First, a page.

“We are trying to involve a lot of stakeholders across campus,” Smith said. “Folks at the physical plant, printing services … just trying to understand how many natural resources we are using as a university.”

AASHE’s STARS program issues ratings to any institution that submits a sustainability report to it so schools can compare their results and strategies. Some sustainability metrics are more highly valued in STARS. For example, completing a greenhouse gas inventory, used to measure how much carbon dioxide, nitrogen, and other gasses are used, is worth almost 13% of the possible points a university can earn in its submission. Smith and his team’s primary focus is on such an inventory. 

Some Truman students have already completed such inventory for the city of Kirksville. The first group of Truman students to work on a climate inventory in Kirksville began their work during June 2021. Senior Daniel Bagby was the one of the students to help kick off the project.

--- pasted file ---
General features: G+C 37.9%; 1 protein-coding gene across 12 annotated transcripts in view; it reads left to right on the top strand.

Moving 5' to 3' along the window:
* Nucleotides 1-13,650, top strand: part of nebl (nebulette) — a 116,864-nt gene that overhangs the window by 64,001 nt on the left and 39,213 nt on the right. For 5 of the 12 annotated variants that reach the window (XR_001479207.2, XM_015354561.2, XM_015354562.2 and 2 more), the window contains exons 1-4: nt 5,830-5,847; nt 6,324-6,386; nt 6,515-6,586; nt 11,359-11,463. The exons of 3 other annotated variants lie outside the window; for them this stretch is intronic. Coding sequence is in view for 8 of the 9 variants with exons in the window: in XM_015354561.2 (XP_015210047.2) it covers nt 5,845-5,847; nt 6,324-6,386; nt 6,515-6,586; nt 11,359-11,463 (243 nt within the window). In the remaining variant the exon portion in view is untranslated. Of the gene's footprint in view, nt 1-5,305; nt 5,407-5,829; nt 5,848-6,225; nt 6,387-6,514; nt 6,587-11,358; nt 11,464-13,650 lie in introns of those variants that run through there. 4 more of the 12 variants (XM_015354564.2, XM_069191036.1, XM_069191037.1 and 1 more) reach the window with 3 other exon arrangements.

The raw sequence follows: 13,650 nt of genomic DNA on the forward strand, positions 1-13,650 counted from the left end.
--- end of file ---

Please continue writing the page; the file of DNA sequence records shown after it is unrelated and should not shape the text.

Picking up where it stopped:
The climate inventory looks into Kirksville’s greenhouse gas emissions and comes up with a plan on how to lower those emissions.

“I’d say at the very end was the most exciting ‘cause you know we actually saw what our work resulted in, and that was that most of our emissions were from wastewater facilities or anything water related in Kirksville,” Bagby said. “I think it was about 65% of all of our emissions were related to water, so the fact that we did all this work and organized all this data and could actually write it all in a report to the city officials… that was really cool.”

Bagby worked remotely and helped Kirksville’s city planner, Mary Turner, with data collection. The program lasted ten weeks. Once the program ended there was a big push to get more students involved in the coming semesters. Bagby went to classes to encourage students to join the project in the future.